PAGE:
A running curlew by Captain Robert Andrews sold for $45,000 against an estimate of $30,000/50,000 and held special meaning for O’Brien.
“This decoy used to belong to one of my mentors, Henry A. Fleckenstein Jr., and was pictured on the back cover of his book Southern Decoys. To not only have the chance to sell this decoy but to set a world record for the maker was especially gratifying. Henry was the first real author that made me realize that I too could someday write a book. I am currently working on my third, which covers the life and carving career of standout Elmer Crowell.”
Sale achievements continued throughout the auction, which featured selections from the collections of Richard and Lynn Gove, Davison B. Hawthorne, Ernest and Carolyn Kramer, Blair Ledingham, John T. Ordeman, Ronald S. Swanson, and a descendant of Barrie and Bernice Stavis.
All areas of sporting collecting made a showing, from folk art canes to miniatures, whale carvings, and more. “We are very excited to see continued expansion in this decoy auction down South and are thrilled to be the dominant player in this growing arena,” O’Brien stated.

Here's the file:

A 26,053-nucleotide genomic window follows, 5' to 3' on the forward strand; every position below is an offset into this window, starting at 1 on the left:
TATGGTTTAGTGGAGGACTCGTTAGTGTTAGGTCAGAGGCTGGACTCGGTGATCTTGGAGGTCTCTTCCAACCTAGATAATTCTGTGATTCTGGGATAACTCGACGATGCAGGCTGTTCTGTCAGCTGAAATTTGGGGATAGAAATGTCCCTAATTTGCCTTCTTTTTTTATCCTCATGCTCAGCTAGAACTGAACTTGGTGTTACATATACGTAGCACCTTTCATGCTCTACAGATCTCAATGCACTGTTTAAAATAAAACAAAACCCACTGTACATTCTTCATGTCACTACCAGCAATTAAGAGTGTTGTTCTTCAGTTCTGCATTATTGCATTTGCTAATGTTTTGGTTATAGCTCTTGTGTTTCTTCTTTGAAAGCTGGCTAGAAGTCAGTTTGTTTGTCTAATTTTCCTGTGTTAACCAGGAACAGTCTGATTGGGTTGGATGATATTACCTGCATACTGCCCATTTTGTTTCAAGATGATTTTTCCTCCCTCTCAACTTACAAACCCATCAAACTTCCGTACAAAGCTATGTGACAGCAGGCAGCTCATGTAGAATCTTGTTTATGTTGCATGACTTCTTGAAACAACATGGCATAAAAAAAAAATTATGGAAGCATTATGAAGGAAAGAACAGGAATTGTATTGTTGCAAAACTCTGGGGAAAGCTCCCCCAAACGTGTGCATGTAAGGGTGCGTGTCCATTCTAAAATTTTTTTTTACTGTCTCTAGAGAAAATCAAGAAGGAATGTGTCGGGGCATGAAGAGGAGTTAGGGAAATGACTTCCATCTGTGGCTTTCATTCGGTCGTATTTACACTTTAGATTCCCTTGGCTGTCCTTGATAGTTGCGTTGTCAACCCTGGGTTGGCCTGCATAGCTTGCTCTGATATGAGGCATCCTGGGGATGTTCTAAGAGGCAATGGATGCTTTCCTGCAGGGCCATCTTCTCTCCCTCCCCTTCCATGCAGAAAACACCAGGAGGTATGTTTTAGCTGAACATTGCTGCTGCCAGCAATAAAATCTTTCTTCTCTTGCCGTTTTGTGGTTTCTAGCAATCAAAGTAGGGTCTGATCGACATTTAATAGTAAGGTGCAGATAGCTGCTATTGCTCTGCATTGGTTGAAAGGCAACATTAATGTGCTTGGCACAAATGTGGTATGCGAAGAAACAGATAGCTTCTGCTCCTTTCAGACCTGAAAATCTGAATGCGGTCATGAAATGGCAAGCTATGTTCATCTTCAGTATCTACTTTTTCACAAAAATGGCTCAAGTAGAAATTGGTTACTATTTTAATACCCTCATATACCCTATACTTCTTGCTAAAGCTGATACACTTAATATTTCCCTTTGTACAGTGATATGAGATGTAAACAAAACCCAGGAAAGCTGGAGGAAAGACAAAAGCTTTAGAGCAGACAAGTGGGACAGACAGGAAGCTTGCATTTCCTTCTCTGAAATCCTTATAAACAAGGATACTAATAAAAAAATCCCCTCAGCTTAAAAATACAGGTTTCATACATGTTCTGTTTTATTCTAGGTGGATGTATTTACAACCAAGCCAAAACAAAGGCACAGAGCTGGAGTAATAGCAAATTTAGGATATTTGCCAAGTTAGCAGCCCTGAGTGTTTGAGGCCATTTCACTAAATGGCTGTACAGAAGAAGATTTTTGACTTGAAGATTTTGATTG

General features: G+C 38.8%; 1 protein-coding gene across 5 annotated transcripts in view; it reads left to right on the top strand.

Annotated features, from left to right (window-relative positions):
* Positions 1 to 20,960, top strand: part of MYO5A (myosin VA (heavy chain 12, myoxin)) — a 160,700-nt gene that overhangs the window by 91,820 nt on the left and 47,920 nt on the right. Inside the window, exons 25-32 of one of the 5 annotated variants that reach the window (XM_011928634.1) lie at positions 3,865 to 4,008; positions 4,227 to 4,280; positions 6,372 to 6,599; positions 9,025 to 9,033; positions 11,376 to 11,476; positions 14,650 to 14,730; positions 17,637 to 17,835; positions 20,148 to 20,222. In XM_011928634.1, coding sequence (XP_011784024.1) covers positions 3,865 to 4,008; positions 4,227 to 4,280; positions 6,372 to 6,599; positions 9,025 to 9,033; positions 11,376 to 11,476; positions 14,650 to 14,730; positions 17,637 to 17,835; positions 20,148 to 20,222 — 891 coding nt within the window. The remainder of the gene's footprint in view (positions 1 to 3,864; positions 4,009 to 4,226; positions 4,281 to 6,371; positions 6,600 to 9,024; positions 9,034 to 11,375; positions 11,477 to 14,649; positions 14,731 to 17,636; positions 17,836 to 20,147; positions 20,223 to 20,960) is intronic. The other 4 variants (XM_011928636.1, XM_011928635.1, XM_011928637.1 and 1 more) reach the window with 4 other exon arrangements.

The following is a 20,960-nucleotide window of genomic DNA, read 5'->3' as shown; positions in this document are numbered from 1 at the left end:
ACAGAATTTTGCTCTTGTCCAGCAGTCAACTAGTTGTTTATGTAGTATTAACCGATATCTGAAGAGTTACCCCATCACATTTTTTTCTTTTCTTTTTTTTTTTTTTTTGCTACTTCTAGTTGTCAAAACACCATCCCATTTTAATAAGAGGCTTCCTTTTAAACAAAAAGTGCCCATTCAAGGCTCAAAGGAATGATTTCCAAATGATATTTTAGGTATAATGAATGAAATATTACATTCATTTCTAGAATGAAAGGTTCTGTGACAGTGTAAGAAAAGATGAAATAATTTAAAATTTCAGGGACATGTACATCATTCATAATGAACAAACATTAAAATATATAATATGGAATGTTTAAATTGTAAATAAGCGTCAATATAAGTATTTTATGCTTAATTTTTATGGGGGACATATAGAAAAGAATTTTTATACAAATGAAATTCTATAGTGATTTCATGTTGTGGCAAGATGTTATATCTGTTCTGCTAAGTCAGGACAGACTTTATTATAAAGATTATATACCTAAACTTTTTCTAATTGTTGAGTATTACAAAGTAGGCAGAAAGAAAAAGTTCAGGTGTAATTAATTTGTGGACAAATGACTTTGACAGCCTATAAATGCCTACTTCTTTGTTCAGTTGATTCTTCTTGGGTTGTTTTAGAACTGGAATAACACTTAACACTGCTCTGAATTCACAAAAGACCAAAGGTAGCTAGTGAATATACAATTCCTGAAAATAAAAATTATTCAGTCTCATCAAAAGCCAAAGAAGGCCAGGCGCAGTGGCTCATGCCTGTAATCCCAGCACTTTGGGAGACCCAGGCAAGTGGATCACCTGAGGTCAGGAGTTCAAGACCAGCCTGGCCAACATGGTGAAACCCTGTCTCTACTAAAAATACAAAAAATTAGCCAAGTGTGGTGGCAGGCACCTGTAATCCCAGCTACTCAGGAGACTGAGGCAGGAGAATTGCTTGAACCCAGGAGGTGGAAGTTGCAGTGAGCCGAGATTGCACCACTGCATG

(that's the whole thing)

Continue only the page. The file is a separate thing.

Copley Fine Art Auctions, LLC is preparing for its sporting sale, which returns to Plymouth, Massachusetts, July 19 and 20. Session III of the Donal C. O’Brien Jr. collection will headline the sale, which also will feature items from the Hawthorne, Sharpless, and Swanson collections. For more information, call (617) 536-0030 or see (www.copleyart.com).
A mantel bird carved by A. Elmer Crowell (1862-1952) of East Harwich, Massachusetts, and given as a gift to his good friend and fellow carver Fred Gardner of Accord, this circa 1915 running yellowlegs soared to $72,000 (est. $35,000/45,000). This ornamental bird features wet-on-wet feather paint and presents the yellowlegs in stride atop a carved clamshell base. This carving is slated for inclusion in the upcoming book Elmer Crowell: The Father of American Bird Carving. It was in the collection of Alfred Gardner and then was in a private collection on Cape Cod.
Originally published in the May 2018 issue of Maine Antique Digest. © 2018 Maine Antique Digest